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  • Oslo Accords
    A postage stamp printed in Marshall Islands showing an image of Yitzhak Rabin, Bill Clinton and Yasser Arafat during the Oslo Accords, circa 1991. - MARSHALL ISLANDS - CIRCA 1991
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The Oslo Accords

5 November 2016

In the early 1990s, renewed negotiations were conducted to make peace between Palestine and Israel. A peace agreement was concluded between the PLO and Israel in Oslo on 20 August 1993. These are the so-called Oslo Accords. This agreement was a framework for peace in the Middle East and a first step towards the resolution of the Israeli-Palestinian conflict.

Oslo Accords officially signed

Yitzhak Rabin of Israel and Yasser Arafat

Yitzhak Rabin of Israel and Yasser Arafat of the PLO shake hands at the White House South Lawn after signing the Peace Accords, President Bill Clinton looks on.

The first negotiation was secretly attended by three Palestinian PLO members and two Israelis. This was because they wanted to keep the press out. The negotiations led to the drawing up of the accords on 20 August 1993 in Oslo. PLO member Mahmoud Abbas and Israeli Secretary of State Shimon Peres officially signed the accords on 13 September 1993. This happened in the presence of Bill Clinton, Yitzhak Rabin, and Yasser Arafat in Washington D.C.

According to the agreements, they should find a solution to the Israeli-Palestinian conflict within five years. In the meantime, several measures would be taken to improve relations between Israel and the Palestinians. Israel recognized the PLO as a representative of the Palestinian people and Palestine would receive an autonomous interim government. This would later become the Palestinian Authority. The PLO recognized the Israeli state’s right to exist and PLO leader Arafat decided to resolve future conflicts only through negotiations. The armed struggle came to a halt. After all, the Palestinians would gradually regain self-government as Israel would gradually withdraw its army from Gaza and the West Bank.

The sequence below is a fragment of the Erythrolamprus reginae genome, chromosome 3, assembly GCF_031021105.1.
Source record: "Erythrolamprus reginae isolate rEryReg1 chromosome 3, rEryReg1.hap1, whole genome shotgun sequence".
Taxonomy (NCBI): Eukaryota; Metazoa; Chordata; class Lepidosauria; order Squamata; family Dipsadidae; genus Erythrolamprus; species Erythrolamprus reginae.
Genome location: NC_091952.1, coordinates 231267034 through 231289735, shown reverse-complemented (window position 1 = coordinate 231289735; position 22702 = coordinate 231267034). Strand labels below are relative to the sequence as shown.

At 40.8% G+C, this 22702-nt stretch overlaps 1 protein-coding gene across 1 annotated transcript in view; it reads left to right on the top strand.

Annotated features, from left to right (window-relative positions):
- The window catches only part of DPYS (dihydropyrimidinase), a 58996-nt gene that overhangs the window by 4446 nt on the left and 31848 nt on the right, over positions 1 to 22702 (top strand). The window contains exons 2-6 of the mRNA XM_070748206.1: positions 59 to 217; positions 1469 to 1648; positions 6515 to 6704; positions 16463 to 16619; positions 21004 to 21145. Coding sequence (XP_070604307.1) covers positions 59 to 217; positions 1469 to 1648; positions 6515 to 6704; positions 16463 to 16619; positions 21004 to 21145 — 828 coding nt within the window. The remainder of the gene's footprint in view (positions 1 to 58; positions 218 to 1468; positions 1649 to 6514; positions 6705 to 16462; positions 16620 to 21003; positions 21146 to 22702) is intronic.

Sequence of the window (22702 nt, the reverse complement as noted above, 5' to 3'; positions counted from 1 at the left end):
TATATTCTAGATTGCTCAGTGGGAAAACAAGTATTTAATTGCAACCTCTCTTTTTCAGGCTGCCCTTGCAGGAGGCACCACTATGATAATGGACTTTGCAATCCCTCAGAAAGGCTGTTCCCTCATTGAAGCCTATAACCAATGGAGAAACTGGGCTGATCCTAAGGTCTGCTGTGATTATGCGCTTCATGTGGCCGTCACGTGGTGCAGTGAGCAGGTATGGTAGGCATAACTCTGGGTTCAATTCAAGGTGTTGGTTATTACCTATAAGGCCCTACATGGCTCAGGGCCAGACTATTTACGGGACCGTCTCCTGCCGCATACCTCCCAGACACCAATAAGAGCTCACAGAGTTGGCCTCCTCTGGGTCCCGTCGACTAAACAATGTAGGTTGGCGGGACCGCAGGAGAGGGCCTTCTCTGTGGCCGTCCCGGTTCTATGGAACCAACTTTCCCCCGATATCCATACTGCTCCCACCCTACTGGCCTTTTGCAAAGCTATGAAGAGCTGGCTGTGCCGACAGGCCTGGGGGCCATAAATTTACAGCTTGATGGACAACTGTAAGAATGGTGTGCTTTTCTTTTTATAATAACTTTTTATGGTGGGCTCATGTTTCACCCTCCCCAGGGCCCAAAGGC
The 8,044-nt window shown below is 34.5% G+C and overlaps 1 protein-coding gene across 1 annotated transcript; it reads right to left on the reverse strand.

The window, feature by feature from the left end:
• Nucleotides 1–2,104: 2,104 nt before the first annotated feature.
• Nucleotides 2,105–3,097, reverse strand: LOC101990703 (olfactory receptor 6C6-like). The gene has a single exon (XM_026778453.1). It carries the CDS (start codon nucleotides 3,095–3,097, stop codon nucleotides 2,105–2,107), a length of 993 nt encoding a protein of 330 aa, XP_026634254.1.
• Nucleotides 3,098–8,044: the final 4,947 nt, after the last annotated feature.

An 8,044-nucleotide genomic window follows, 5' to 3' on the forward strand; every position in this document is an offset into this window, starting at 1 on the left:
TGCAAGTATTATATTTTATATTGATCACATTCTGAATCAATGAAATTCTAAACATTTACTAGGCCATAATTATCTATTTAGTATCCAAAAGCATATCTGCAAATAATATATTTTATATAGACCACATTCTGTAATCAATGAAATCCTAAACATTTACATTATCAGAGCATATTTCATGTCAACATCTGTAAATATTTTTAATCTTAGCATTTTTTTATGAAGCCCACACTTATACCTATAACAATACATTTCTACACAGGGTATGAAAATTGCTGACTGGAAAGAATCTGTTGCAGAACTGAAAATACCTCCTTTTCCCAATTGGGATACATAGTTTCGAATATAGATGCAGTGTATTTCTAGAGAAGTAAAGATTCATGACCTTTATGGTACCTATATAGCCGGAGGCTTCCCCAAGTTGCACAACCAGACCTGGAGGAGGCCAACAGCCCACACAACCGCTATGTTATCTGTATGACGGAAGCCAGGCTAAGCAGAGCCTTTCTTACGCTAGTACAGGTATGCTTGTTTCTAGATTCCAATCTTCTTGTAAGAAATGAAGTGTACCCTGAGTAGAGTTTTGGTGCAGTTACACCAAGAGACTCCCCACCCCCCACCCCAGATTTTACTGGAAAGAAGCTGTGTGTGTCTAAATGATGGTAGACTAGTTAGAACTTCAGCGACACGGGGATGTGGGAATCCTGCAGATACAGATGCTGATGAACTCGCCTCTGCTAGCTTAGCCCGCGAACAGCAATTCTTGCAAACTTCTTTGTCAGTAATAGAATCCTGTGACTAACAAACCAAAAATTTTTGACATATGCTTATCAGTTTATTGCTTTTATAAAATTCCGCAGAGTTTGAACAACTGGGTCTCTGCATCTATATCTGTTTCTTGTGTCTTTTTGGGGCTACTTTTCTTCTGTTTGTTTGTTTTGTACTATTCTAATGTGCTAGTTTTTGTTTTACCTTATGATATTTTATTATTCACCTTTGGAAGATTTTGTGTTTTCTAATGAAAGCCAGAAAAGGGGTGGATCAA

Criticism from both sides

The accords aroused mixed feelings on both sides. Palestinians were appalled. The PLO, which had led them to destroy Israel for years, suddenly recognized the Jewish state. This cooperation was disapproved of by many and terror groups such as Hamas tried to hinder rapprochement between the two states.

But many Israelis also disagreed with the accords. There was a lot of suspicion towards the former terrorist leader Arafat. This mistrust was only reinforced by the Palestinian attacks that still continued to take place after the signing of the agreements.

In the years that followed, the Oslo process continued despite the attacks. In the 1990s, negotiations were conducted between the Israeli Prime Minister and the PLO for the transfer of territories to the Palestinian Authority. However, the ultimate goal of the Oslo Accords was not achieved and a definitive solution to the Israeli-Palestinian conflict was not forthcoming.

In September 2000, the outbreak of the second intifada brought a definitive end to the Oslo process. With the terror war that followed, it was clear that peace between Israel and the Palestinians would not be realized for a long time.

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